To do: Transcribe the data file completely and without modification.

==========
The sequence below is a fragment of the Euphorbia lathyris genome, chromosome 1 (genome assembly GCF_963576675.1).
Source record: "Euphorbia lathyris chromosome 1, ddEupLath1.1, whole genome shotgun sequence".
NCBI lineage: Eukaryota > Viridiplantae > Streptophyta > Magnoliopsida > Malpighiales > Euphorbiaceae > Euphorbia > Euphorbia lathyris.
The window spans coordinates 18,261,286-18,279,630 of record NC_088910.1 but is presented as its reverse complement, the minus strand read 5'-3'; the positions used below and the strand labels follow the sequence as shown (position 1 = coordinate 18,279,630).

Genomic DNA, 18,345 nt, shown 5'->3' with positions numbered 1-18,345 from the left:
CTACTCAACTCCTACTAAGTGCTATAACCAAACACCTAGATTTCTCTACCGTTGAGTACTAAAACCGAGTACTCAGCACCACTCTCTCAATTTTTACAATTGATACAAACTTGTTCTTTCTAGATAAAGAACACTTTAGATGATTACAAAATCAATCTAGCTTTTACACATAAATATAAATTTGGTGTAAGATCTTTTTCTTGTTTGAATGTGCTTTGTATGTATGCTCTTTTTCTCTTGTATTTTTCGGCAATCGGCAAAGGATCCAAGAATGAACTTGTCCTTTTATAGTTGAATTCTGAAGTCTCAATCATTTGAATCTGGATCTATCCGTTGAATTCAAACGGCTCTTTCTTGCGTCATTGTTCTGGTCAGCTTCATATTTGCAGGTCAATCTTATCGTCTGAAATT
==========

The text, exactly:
The sequence below is a fragment of the Euphorbia lathyris genome, chromosome 1 (genome assembly GCF_963576675.1).
Source record: "Euphorbia lathyris chromosome 1, ddEupLath1.1, whole genome shotgun sequence".
NCBI lineage: Eukaryota > Viridiplantae > Streptophyta > Magnoliopsida > Malpighiales > Euphorbiaceae > Euphorbia > Euphorbia lathyris.
The window spans coordinates 18,261,286-18,279,630 of record NC_088910.1 but is presented as its reverse complement, the minus strand read 5'-3'; the positions used below and the strand labels follow the sequence as shown (position 1 = coordinate 18,279,630).

Genomic DNA, 18,345 nt, shown 5'->3' with positions numbered 1-18,345 from the left:
CTACTCAACTCCTACTAAGTGCTATAACCAAACACCTAGATTTCTCTACCGTTGAGTACTAAAACCGAGTACTCAGCACCACTCTCTCAATTTTTACAATTGATACAAACTTGTTCTTTCTAGATAAAGAACACTTTAGATGATTACAAAATCAATCTAGCTTTTACACATAAATATAAATTTGGTGTAAGATCTTTTTCTTGTTTGAATGTGCTTTGTATGTATGCTCTTTTTCTCTTGTATTTTTCGGCAATCGGCAAAGGATCCAAGAATGAACTTGTCCTTTTATAGTTGAATTCTGAAGTCTCAATCATTTGAATCTGGATCTATCCGTTGAATTCAAACGGCTCTTTCTTGCGTCATTGTTCTGGTCAGCTTCATATTTGCAGGTCAATCTTATCGTCTGAAATT